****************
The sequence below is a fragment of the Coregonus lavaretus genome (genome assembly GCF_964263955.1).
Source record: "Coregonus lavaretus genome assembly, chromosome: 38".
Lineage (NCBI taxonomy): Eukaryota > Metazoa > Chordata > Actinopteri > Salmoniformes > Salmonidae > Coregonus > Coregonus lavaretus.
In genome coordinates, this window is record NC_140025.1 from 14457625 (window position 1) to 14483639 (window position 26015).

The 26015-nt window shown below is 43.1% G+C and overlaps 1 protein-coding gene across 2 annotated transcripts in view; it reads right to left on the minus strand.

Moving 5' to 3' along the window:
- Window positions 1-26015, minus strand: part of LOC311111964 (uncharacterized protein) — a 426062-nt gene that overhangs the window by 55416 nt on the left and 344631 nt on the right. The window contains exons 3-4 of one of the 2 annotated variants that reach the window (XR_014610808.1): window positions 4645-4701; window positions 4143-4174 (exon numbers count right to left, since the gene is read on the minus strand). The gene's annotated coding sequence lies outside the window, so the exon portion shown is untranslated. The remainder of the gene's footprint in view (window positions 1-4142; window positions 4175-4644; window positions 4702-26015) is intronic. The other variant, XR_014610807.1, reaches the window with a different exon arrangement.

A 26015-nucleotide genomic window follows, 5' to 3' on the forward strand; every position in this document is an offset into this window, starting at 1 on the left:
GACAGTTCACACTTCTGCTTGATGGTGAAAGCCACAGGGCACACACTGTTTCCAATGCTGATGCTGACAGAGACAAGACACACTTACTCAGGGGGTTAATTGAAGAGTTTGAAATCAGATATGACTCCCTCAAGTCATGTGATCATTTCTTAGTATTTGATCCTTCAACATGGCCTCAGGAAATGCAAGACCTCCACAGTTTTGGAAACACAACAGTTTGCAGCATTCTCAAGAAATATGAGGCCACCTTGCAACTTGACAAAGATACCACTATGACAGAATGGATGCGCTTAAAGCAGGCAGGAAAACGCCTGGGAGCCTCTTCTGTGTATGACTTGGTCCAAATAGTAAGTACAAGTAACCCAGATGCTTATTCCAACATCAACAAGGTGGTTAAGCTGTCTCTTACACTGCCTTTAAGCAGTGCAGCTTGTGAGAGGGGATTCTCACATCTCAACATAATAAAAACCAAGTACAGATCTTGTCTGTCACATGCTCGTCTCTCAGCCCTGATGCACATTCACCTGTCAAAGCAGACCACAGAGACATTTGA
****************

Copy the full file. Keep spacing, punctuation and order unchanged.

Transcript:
The sequence below is a fragment of the Coregonus lavaretus genome (genome assembly GCF_964263955.1).
Source record: "Coregonus lavaretus genome assembly, chromosome: 38".
Lineage (NCBI taxonomy): Eukaryota > Metazoa > Chordata > Actinopteri > Salmoniformes > Salmonidae > Coregonus > Coregonus lavaretus.
In genome coordinates, this window is record NC_140025.1 from 14457625 (window position 1) to 14483639 (window position 26015).

The 26015-nt window shown below is 43.1% G+C and overlaps 1 protein-coding gene across 2 annotated transcripts in view; it reads right to left on the minus strand.

Moving 5' to 3' along the window:
- Window positions 1-26015, minus strand: part of LOC311111964 (uncharacterized protein) — a 426062-nt gene that overhangs the window by 55416 nt on the left and 344631 nt on the right. The window contains exons 3-4 of one of the 2 annotated variants that reach the window (XR_014610808.1): window positions 4645-4701; window positions 4143-4174 (exon numbers count right to left, since the gene is read on the minus strand). The gene's annotated coding sequence lies outside the window, so the exon portion shown is untranslated. The remainder of the gene's footprint in view (window positions 1-4142; window positions 4175-4644; window positions 4702-26015) is intronic. The other variant, XR_014610807.1, reaches the window with a different exon arrangement.

A 26015-nucleotide genomic window follows, 5' to 3' on the forward strand; every position in this document is an offset into this window, starting at 1 on the left:
GACAGTTCACACTTCTGCTTGATGGTGAAAGCCACAGGGCACACACTGTTTCCAATGCTGATGCTGACAGAGACAAGACACACTTACTCAGGGGGTTAATTGAAGAGTTTGAAATCAGATATGACTCCCTCAAGTCATGTGATCATTTCTTAGTATTTGATCCTTCAACATGGCCTCAGGAAATGCAAGACCTCCACAGTTTTGGAAACACAACAGTTTGCAGCATTCTCAAGAAATATGAGGCCACCTTGCAACTTGACAAAGATACCACTATGACAGAATGGATGCGCTTAAAGCAGGCAGGAAAACGCCTGGGAGCCTCTTCTGTGTATGACTTGGTCCAAATAGTAAGTACAAGTAACCCAGATGCTTATTCCAACATCAACAAGGTGGTTAAGCTGTCTCTTACACTGCCTTTAAGCAGTGCAGCTTGTGAGAGGGGATTCTCACATCTCAACATAATAAAAACCAAGTACAGATCTTGTCTGTCACATGCTCGTCTCTCAGCCCTGATGCACATTCACCTGTCAAAGCAGACCACAGAGACATTTGA